Monday, January 17, 2011

St. Anthony the Great

As we honor the work of Dr. Martin Luther King, Jr. In the US, the church's calendar today marks a saint whose example could be of particular importance to us in the 21st century, the Egyptian saint Anthony.

Anthony is often called the father of monasticism. The translation into Latin of his biography written by Athanasius and its rapid popularity became the basis for the growth of the monastic life in the west. Long before St. Francis, Anthony heard the words of the gospel "Go and sell all that you have..." and followed them in a most literal way. After the dead of his parents, he sold all that he had, entrusted the care of his sisters to a group of virgins, and began to live the simplest possible life. He became the model for what is known as the anchorite, the person who withdraws from the world to seek religious perfection, withdrawing into the desert.

Anyone who knows me, knows that I am about as connected as anyone can be(iPhone, iPad, etc.) and I believe we make a hugh mistake when we try and paint the Internet or technology as evil or blame the technology for societies ills. They are merely tools for us to use, for good or bad.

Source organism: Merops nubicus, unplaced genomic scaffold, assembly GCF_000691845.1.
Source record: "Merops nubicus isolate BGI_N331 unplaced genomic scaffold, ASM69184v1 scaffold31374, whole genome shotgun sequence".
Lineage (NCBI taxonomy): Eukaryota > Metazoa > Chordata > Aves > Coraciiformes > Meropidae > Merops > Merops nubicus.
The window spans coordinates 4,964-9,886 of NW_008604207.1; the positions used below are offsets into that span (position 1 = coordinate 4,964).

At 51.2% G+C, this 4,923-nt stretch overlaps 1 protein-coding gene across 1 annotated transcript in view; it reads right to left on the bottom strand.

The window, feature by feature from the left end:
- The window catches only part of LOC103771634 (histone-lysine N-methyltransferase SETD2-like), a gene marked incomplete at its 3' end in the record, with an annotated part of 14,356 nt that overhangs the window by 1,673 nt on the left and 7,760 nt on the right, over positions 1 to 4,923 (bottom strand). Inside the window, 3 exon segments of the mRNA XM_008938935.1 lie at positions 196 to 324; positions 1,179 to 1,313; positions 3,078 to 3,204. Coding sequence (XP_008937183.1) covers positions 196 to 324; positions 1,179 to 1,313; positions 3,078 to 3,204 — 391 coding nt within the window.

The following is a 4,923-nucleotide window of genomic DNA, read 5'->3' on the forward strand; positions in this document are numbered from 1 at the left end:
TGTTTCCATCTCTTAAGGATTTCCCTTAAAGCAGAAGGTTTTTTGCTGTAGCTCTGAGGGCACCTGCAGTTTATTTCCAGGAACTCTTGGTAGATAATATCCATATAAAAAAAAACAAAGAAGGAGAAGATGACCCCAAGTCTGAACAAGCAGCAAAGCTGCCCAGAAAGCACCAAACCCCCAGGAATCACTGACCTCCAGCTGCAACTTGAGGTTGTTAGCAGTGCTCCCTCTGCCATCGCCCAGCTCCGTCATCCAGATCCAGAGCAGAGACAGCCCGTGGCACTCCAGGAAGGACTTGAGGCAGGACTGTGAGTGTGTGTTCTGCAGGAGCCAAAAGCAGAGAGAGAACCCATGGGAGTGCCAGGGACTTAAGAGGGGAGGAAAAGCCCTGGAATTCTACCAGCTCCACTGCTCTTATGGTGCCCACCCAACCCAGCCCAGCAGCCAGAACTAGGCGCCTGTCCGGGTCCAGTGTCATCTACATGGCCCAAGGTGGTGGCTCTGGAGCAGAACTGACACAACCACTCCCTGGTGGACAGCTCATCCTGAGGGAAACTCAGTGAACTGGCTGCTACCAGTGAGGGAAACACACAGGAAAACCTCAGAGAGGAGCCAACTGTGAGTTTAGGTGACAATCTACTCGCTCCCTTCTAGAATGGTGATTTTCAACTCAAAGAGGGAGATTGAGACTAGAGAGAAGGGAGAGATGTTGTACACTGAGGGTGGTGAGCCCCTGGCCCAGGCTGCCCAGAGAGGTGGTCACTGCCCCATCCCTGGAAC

St. Anthony reminds us that we do need to create deserts, quiet spaces in our life, when we shut off the constant flow of data,and listen to the quiet voice of God. Silence. Meditation. Contemplation.

Do you have a prayer space in your life? Can you shut off you phone,tv and other devices for even 10 minutes of absolute silence and withdraw from the world to spend some quality time with God?

Today as we remember Dr. King, we look at our world and see we are still far from his dream. The paradox of the gospel;however, is that in order to get there we need to stop working, and listen to the source of all true peace.